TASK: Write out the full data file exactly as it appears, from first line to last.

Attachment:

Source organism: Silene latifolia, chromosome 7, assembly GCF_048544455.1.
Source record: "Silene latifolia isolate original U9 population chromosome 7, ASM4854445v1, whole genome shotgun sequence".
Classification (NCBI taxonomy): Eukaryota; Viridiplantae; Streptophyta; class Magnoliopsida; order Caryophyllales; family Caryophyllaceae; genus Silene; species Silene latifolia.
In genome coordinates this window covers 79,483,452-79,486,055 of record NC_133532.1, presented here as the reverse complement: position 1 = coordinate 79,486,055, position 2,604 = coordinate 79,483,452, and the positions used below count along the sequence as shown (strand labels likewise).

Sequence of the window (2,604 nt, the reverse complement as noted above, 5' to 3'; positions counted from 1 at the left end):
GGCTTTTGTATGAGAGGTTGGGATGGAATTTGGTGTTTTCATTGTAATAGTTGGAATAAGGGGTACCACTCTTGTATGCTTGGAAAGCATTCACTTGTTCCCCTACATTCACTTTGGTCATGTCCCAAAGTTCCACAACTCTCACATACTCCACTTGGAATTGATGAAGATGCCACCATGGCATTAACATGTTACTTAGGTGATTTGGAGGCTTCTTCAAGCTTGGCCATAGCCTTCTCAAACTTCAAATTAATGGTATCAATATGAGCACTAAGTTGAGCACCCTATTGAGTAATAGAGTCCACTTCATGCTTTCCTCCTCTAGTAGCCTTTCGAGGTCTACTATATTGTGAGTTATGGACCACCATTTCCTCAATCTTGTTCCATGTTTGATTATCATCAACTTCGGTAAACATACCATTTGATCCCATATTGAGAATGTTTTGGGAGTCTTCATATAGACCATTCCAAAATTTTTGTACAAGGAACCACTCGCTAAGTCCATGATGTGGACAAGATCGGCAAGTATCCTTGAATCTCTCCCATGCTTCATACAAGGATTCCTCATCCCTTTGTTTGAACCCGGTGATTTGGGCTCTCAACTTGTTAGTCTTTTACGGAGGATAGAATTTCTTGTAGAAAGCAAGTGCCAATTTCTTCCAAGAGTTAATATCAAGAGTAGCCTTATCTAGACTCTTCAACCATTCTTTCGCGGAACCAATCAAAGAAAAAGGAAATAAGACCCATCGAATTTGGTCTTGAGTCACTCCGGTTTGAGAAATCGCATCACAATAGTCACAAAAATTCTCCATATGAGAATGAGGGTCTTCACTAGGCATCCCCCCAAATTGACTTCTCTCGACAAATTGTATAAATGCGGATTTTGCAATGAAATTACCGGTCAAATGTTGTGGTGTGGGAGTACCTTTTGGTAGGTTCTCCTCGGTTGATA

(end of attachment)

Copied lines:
Source organism: Silene latifolia, chromosome 7, assembly GCF_048544455.1.
Source record: "Silene latifolia isolate original U9 population chromosome 7, ASM4854445v1, whole genome shotgun sequence".
Classification (NCBI taxonomy): Eukaryota; Viridiplantae; Streptophyta; class Magnoliopsida; order Caryophyllales; family Caryophyllaceae; genus Silene; species Silene latifolia.
In genome coordinates this window covers 79,483,452-79,486,055 of record NC_133532.1, presented here as the reverse complement: position 1 = coordinate 79,486,055, position 2,604 = coordinate 79,483,452, and the positions used below count along the sequence as shown (strand labels likewise).

Sequence of the window (2,604 nt, the reverse complement as noted above, 5' to 3'; positions counted from 1 at the left end):
GGCTTTTGTATGAGAGGTTGGGATGGAATTTGGTGTTTTCATTGTAATAGTTGGAATAAGGGGTACCACTCTTGTATGCTTGGAAAGCATTCACTTGTTCCCCTACATTCACTTTGGTCATGTCCCAAAGTTCCACAACTCTCACATACTCCACTTGGAATTGATGAAGATGCCACCATGGCATTAACATGTTACTTAGGTGATTTGGAGGCTTCTTCAAGCTTGGCCATAGCCTTCTCAAACTTCAAATTAATGGTATCAATATGAGCACTAAGTTGAGCACCCTATTGAGTAATAGAGTCCACTTCATGCTTTCCTCCTCTAGTAGCCTTTCGAGGTCTACTATATTGTGAGTTATGGACCACCATTTCCTCAATCTTGTTCCATGTTTGATTATCATCAACTTCGGTAAACATACCATTTGATCCCATATTGAGAATGTTTTGGGAGTCTTCATATAGACCATTCCAAAATTTTTGTACAAGGAACCACTCGCTAAGTCCATGATGTGGACAAGATCGGCAAGTATCCTTGAATCTCTCCCATGCTTCATACAAGGATTCCTCATCCCTTTGTTTGAACCCGGTGATTTGGGCTCTCAACTTGTTAGTCTTTTACGGAGGATAGAATTTCTTGTAGAAAGCAAGTGCCAATTTCTTCCAAGAGTTAATATCAAGAGTAGCCTTATCTAGACTCTTCAACCATTCTTTCGCGGAACCAATCAAAGAAAAAGGAAATAAGACCCATCGAATTTGGTCTTGAGTCACTCCGGTTTGAGAAATCGCATCACAATAGTCACAAAAATTCTCCATATGAGAATGAGGGTCTTCACTAGGCATCCCCCCAAATTGACTTCTCTCGACAAATTGTATAAATGCGGATTTTGCAATGAAATTACCGGTCAAATGTTGTGGTGTGGGAGTACCTTTTGGTAGGTTCTCCTCGGTTGATA